I started a business. It made me want to drink copious quantities, smoke myself into oblivion and hit my head against a brick wall. Instead I wrote a blog.
'Oh my God, she even published a blog on Xmas day. Does she never take any rest?'
Well, yes and no. It's not as bad as you might think because Christmas is actually celebrated on the 24th in Sweden - it's the law. So I celebrated it yesterday.
'How can that be? Christmas is the 25th. It's not debatable!'
For a country so astoundingly logical in every other sense, it is a most curious thing. Christmas Day is like a non-event. Our Boxing day. Even more curious is that they start celebrating Christmas with 'Little Christmas Eve' on the 23rd. Not able to wait to tuck into their ham, red cabbage and schnapps (tasty) they have a sneaky snifter the night before...the night before.
'So what happens on the 25th?'
Not much. I get to eat nice Christmas food like Turkey and mince pies after a tortuous Christmas Eve, of having to heavily breathe my way through several types of herring and another rather pungent gelatinous fish dish - this year even without the aid of any alcohol to wash it down. Nevertheless in Sweden, you have to eat herring on Xmas eve. It's the law.
(Unless you're pregnant...then you get to eat what you choose - cabbage pie, cinnamon bread and breaded ham :)
As we set off on the boat for the mainland then to spend Xmas with the family, there were about 30 people who had Santa hats on. To get into the real spirit of Christmas in Sweden, you have to have one of these hats. But they aren't frivolous and woe betide you if you laugh at them. It's perfectly normal thing to wear - out of respect for Christmas. Don't mock the hat.
And as my boyfriend's father - an ex-judge of a respectable 76 years - waved at us from the harbor with his Santa hat of an almost equivalent age, I realized that if I intend to stay here, one day I would have to have - and wear - a Santa hat. In Sweden, it's the law.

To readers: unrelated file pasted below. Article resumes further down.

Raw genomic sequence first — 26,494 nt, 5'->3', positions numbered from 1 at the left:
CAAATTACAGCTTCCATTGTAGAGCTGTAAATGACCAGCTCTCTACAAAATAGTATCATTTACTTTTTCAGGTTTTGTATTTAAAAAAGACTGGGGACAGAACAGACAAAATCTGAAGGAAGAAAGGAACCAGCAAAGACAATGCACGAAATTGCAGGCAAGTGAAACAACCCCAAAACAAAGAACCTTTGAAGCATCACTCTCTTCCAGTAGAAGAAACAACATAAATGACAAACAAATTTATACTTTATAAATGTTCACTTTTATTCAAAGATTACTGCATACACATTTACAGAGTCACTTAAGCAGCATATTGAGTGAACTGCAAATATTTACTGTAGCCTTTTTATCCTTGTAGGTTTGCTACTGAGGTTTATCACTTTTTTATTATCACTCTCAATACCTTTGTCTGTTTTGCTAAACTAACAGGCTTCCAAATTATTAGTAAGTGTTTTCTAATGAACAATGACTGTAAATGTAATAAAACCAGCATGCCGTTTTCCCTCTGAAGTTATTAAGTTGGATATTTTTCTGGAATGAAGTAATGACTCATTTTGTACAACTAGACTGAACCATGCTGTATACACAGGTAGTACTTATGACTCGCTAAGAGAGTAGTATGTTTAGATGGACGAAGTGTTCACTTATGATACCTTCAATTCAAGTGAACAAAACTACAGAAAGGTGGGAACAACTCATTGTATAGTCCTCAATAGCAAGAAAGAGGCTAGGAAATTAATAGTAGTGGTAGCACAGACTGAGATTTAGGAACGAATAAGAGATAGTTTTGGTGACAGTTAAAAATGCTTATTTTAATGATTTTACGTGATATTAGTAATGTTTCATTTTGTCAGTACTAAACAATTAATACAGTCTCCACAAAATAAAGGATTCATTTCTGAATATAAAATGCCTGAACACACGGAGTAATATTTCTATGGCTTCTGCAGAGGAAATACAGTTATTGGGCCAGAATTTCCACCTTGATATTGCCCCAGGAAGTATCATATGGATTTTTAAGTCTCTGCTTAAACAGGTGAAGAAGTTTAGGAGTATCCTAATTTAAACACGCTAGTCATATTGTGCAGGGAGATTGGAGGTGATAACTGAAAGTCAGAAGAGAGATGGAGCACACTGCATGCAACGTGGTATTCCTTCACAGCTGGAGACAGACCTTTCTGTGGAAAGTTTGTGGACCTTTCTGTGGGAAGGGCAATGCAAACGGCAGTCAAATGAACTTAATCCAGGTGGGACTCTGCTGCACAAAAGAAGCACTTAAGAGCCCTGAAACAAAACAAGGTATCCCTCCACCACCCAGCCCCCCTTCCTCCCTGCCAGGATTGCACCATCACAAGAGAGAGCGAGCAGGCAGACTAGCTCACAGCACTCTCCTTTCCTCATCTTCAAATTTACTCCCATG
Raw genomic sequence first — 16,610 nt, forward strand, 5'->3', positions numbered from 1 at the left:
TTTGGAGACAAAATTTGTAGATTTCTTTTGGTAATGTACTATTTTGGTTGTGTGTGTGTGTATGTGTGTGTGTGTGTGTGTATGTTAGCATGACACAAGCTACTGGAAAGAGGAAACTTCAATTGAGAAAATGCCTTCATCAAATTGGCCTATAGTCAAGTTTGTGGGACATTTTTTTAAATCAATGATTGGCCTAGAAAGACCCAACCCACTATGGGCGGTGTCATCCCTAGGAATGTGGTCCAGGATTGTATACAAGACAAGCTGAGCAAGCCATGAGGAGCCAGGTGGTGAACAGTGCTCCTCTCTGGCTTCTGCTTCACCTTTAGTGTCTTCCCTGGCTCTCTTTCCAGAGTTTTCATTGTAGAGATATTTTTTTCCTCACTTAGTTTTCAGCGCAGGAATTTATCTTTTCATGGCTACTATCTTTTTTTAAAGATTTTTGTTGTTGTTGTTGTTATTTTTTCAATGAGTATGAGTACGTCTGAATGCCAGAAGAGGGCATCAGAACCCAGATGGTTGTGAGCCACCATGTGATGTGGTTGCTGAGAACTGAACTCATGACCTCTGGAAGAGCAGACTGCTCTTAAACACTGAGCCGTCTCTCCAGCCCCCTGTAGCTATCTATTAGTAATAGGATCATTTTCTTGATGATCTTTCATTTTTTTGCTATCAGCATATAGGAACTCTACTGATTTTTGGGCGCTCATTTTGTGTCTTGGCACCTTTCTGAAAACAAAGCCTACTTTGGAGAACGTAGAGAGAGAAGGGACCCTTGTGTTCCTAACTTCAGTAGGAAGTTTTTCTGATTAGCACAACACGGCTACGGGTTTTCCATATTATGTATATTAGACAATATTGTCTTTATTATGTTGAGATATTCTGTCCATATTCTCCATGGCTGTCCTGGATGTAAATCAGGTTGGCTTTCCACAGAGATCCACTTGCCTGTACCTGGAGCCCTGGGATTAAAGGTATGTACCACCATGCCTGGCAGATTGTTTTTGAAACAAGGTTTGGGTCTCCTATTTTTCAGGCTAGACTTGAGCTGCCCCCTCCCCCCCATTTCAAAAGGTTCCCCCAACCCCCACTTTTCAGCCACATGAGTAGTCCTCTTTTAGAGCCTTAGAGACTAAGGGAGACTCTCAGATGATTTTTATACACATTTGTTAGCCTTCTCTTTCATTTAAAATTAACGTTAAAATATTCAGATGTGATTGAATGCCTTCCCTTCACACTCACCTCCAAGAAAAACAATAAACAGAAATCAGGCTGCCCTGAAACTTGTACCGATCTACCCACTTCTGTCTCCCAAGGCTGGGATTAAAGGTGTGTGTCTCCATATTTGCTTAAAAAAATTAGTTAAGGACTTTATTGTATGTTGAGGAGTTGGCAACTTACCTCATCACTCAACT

On arrival we were greeted by his mother decked out in a fabulous red suit brimming with gold jewelry (topped by a Santa hat) and I got out my first gift. A box of crackers. They looked at them dubiously
'What do you do with them?'
'You pull them and they have gifts and jokes inside. And a hat.'
'But we already have hats.' they said. No more debates on that point then.
The jokes (in English) were barely translatable and the gifts were, well, as good as you're going to get in Tesco Family crackers. But it was still worth it to see my father in law jump at the crack and hear him say in a shocked tone ' Oi oi oi, we'll have the police round here in a minute.'
The judge has decreed; crackers are against the law.
From the Ikea Rocking Moose my daughter received from her aunt and the axe (and logs) my boyfriend received from his father to the house thermometer I received from my parents in law (because everyone knows what the temperature is indoors and outside in Sweden apparently - it's the law) it's a surprisingly different culture to get to know. In fact, there's very little about a Swedish Christmas that is recognizable to an English mind when it comes to tradition (did I mention there's very little chocolate either?).
Luckily, the most important ingredients are there. Love, generosity, warmth and laughter. Just remember not to laugh at the Santa Hats. It's the law.
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